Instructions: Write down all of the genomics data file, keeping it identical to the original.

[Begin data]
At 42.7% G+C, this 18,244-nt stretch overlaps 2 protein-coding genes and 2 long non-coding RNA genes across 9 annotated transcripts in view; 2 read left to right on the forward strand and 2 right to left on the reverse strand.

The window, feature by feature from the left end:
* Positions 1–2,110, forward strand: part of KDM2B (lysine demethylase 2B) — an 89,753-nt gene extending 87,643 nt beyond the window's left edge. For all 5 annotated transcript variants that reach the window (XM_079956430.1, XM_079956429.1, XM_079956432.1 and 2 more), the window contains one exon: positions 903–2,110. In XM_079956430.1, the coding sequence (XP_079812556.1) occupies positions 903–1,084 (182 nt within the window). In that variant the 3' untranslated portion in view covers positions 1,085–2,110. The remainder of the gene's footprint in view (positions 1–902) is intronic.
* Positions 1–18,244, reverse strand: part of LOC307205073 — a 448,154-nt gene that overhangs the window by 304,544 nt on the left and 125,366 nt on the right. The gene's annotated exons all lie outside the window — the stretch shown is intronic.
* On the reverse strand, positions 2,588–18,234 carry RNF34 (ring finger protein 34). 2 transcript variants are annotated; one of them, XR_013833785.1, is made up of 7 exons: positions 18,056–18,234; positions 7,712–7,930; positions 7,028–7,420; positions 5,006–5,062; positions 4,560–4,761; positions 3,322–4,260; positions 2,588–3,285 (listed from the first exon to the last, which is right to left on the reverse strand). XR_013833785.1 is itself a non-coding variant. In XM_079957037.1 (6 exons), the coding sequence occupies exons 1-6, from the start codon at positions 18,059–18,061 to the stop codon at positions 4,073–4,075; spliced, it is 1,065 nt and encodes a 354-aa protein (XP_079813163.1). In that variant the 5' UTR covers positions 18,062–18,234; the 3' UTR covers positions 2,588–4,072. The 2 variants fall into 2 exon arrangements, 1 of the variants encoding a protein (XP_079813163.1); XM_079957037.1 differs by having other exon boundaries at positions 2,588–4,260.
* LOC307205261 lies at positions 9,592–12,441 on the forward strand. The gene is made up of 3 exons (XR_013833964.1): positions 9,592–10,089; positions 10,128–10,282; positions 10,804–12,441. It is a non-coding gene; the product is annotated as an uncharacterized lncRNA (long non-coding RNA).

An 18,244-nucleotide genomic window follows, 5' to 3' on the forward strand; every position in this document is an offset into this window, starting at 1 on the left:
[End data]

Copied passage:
At 42.7% G+C, this 18,244-nt stretch overlaps 2 protein-coding genes and 2 long non-coding RNA genes across 9 annotated transcripts in view; 2 read left to right on the forward strand and 2 right to left on the reverse strand.

The window, feature by feature from the left end:
* Positions 1–2,110, forward strand: part of KDM2B (lysine demethylase 2B) — an 89,753-nt gene extending 87,643 nt beyond the window's left edge. For all 5 annotated transcript variants that reach the window (XM_079956430.1, XM_079956429.1, XM_079956432.1 and 2 more), the window contains one exon: positions 903–2,110. In XM_079956430.1, the coding sequence (XP_079812556.1) occupies positions 903–1,084 (182 nt within the window). In that variant the 3' untranslated portion in view covers positions 1,085–2,110. The remainder of the gene's footprint in view (positions 1–902) is intronic.
* Positions 1–18,244, reverse strand: part of LOC307205073 — a 448,154-nt gene that overhangs the window by 304,544 nt on the left and 125,366 nt on the right. The gene's annotated exons all lie outside the window — the stretch shown is intronic.
* On the reverse strand, positions 2,588–18,234 carry RNF34 (ring finger protein 34). 2 transcript variants are annotated; one of them, XR_013833785.1, is made up of 7 exons: positions 18,056–18,234; positions 7,712–7,930; positions 7,028–7,420; positions 5,006–5,062; positions 4,560–4,761; positions 3,322–4,260; positions 2,588–3,285 (listed from the first exon to the last, which is right to left on the reverse strand). XR_013833785.1 is itself a non-coding variant. In XM_079957037.1 (6 exons), the coding sequence occupies exons 1-6, from the start codon at positions 18,059–18,061 to the stop codon at positions 4,073–4,075; spliced, it is 1,065 nt and encodes a 354-aa protein (XP_079813163.1). In that variant the 5' UTR covers positions 18,062–18,234; the 3' UTR covers positions 2,588–4,072. The 2 variants fall into 2 exon arrangements, 1 of the variants encoding a protein (XP_079813163.1); XM_079957037.1 differs by having other exon boundaries at positions 2,588–4,260.
* LOC307205261 lies at positions 9,592–12,441 on the forward strand. The gene is made up of 3 exons (XR_013833964.1): positions 9,592–10,089; positions 10,128–10,282; positions 10,804–12,441. It is a non-coding gene; the product is annotated as an uncharacterized lncRNA (long non-coding RNA).

An 18,244-nucleotide genomic window follows, 5' to 3' on the forward strand; every position in this document is an offset into this window, starting at 1 on the left: